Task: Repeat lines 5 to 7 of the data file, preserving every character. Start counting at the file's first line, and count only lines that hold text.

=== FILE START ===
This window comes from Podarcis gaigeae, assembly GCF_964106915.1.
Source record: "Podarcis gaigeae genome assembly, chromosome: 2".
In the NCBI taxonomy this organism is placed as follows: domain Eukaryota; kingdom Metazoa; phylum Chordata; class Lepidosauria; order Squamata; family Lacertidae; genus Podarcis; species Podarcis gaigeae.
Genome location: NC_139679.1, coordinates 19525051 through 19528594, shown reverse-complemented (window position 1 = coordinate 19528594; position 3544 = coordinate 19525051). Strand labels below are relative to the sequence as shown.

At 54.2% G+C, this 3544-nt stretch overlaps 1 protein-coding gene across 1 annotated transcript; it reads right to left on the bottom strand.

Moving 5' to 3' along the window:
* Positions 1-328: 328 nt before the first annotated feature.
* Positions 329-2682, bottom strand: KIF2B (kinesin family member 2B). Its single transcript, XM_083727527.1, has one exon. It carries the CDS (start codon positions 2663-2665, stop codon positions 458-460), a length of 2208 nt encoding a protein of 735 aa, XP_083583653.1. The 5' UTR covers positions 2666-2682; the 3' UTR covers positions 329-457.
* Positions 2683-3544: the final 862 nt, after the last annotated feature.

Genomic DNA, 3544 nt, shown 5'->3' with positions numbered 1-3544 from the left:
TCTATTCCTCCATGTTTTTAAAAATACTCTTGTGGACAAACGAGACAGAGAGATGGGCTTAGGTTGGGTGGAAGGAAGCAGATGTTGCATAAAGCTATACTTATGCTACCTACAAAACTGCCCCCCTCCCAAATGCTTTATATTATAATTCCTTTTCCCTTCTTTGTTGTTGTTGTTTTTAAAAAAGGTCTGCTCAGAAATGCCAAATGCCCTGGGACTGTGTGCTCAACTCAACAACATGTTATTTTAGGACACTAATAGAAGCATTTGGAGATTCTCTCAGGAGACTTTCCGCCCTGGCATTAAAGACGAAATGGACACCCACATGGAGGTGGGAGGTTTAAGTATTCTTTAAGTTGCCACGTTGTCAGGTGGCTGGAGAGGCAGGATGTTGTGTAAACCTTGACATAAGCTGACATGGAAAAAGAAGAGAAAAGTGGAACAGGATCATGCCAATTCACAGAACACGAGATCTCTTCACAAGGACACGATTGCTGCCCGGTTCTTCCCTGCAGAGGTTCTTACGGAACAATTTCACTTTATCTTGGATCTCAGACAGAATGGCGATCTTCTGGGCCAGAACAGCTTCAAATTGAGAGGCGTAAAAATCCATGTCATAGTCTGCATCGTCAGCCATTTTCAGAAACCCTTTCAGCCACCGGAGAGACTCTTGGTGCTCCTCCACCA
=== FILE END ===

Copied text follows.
At 54.2% G+C, this 3544-nt stretch overlaps 1 protein-coding gene across 1 annotated transcript; it reads right to left on the bottom strand.

Moving 5' to 3' along the window:
* Positions 1-328: 328 nt before the first annotated feature.